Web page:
Amy J. Benavides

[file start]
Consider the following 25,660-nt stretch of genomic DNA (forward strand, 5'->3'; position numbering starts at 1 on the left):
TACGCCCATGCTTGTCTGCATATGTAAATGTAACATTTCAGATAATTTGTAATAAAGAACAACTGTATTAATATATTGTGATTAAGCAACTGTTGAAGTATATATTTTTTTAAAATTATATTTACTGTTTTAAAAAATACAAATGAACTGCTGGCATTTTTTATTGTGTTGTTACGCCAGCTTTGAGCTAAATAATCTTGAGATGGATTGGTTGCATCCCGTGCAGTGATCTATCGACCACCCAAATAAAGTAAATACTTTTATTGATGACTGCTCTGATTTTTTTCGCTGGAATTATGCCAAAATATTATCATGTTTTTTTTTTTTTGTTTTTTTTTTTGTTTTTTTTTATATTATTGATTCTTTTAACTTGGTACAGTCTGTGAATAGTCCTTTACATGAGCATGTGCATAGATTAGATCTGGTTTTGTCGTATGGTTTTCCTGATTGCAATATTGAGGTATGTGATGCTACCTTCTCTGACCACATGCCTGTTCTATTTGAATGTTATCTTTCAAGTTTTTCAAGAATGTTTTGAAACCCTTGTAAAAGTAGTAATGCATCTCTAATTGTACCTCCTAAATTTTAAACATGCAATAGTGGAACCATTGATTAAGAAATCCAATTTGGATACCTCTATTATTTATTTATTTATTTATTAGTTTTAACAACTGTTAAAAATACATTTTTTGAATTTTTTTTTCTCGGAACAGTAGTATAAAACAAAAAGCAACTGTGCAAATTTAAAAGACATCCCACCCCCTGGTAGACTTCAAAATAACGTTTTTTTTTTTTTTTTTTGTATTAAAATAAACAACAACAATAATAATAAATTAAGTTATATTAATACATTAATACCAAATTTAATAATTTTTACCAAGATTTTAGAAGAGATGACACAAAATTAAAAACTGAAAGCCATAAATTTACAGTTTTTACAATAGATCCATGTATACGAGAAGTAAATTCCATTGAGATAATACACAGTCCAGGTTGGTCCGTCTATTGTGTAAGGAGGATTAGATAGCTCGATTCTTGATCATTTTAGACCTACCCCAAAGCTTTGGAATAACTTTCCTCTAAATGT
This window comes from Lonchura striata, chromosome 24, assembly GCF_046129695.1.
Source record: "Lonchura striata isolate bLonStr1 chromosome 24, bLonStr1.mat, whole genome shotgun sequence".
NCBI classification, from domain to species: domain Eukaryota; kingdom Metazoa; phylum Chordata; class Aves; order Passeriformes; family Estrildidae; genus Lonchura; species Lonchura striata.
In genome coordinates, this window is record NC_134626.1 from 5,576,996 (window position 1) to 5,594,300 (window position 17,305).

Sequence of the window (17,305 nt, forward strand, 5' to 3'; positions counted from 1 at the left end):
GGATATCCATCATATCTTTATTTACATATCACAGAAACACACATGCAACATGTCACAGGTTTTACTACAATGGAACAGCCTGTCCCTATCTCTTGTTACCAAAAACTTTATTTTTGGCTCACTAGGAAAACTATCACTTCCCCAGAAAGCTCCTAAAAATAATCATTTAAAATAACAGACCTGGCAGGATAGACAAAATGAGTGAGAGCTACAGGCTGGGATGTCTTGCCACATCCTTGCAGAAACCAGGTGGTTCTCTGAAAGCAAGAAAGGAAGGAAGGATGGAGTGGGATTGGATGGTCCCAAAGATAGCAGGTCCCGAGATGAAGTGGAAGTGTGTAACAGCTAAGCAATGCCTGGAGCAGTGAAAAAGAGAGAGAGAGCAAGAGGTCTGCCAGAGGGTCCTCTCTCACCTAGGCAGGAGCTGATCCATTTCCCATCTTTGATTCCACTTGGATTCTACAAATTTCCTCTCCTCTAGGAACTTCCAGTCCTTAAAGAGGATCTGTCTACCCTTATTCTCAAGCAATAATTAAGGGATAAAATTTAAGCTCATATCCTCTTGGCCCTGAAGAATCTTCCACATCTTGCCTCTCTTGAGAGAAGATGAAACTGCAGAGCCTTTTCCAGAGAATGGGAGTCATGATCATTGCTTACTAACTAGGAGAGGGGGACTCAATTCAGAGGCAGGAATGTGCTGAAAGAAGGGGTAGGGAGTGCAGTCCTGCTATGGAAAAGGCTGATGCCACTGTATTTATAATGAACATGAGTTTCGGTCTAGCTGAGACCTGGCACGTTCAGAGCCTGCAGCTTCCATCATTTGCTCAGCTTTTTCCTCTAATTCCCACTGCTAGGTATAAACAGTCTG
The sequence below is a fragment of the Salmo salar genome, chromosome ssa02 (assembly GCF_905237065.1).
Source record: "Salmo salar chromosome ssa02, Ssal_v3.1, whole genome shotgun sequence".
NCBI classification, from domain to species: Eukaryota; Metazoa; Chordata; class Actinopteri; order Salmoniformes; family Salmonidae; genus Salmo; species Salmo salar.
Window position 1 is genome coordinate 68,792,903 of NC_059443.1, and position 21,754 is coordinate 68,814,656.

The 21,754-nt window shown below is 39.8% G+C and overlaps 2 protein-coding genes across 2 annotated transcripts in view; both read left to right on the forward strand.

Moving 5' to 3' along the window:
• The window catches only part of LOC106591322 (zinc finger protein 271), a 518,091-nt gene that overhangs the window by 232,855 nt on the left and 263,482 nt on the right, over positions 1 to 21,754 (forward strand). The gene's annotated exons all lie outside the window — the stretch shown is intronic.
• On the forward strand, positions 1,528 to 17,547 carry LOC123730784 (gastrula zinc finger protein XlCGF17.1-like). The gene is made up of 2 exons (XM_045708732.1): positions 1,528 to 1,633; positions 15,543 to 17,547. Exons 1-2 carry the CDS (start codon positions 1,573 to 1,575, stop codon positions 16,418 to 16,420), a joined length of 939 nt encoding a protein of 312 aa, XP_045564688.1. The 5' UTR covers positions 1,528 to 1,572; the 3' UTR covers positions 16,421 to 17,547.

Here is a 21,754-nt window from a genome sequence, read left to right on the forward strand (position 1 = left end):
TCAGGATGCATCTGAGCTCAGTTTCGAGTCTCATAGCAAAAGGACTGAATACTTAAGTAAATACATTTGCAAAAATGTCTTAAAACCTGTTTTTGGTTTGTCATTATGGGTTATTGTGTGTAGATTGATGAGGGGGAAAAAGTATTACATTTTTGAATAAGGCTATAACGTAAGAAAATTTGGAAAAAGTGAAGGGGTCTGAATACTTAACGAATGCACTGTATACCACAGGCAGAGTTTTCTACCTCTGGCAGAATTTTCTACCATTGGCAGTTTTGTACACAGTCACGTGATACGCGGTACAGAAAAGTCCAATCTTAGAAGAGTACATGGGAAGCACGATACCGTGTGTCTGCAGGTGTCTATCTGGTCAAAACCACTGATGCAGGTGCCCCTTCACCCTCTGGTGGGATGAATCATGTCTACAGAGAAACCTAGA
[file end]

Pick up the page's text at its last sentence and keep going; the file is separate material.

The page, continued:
An indeterminate sentence is a term of imprisonment with no definite duration, only a specified maximum and minimum number of years. The philosophy behind indeterminate sentences is that sentencing should be based on individual circumstances and on the offender's rehabilitation efforts while incarcerated. In some states, a trial judge choosing a sentence is limited by law to a narrow range of options, called determinate sentences; for example, burglary might be punishable by three, five, or seven years in prison. In states with indeterminate sentences, however, a crime such as firstdegree murder may be punishable with a sentence of “twenty years to life.” In such a case, the state's parole board decides when, if ever, the defendant should be paroled after he or she has served the twenty-year minimum; eligibility for parole is determined on the basis of the characteristics and behavior of the convicted individual. Statutes for determinate sentences usually ...